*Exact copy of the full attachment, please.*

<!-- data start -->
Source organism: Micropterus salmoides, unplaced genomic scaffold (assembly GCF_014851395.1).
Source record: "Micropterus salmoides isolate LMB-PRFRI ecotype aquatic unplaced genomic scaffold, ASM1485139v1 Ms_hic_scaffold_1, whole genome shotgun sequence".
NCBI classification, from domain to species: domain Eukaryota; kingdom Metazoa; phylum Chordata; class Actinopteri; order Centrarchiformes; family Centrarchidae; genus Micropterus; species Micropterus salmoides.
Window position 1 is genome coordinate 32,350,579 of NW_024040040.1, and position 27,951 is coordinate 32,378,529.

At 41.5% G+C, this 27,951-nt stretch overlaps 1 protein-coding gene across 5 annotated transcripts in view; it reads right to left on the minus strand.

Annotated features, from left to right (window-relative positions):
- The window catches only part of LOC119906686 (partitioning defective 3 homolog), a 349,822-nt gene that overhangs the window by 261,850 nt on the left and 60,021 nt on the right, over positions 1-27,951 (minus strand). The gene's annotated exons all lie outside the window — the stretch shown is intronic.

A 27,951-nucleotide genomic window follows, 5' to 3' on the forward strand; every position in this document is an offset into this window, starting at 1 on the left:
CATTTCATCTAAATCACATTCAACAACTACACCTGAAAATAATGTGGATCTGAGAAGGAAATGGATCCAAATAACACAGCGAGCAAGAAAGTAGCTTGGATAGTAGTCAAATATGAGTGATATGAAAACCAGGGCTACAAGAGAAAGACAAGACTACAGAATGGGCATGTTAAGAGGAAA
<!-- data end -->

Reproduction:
Source organism: Micropterus salmoides, unplaced genomic scaffold (assembly GCF_014851395.1).
Source record: "Micropterus salmoides isolate LMB-PRFRI ecotype aquatic unplaced genomic scaffold, ASM1485139v1 Ms_hic_scaffold_1, whole genome shotgun sequence".
NCBI classification, from domain to species: domain Eukaryota; kingdom Metazoa; phylum Chordata; class Actinopteri; order Centrarchiformes; family Centrarchidae; genus Micropterus; species Micropterus salmoides.
Window position 1 is genome coordinate 32,350,579 of NW_024040040.1, and position 27,951 is coordinate 32,378,529.

At 41.5% G+C, this 27,951-nt stretch overlaps 1 protein-coding gene across 5 annotated transcripts in view; it reads right to left on the minus strand.

Annotated features, from left to right (window-relative positions):
- The window catches only part of LOC119906686 (partitioning defective 3 homolog), a 349,822-nt gene that overhangs the window by 261,850 nt on the left and 60,021 nt on the right, over positions 1-27,951 (minus strand). The gene's annotated exons all lie outside the window — the stretch shown is intronic.

A 27,951-nucleotide genomic window follows, 5' to 3' on the forward strand; every position in this document is an offset into this window, starting at 1 on the left:
CATTTCATCTAAATCACATTCAACAACTACACCTGAAAATAATGTGGATCTGAGAAGGAAATGGATCCAAATAACACAGCGAGCAAGAAAGTAGCTTGGATAGTAGTCAAATATGAGTGATATGAAAACCAGGGCTACAAGAGAAAGACAAGACTACAGAATGGGCATGTTAAGAGGAAA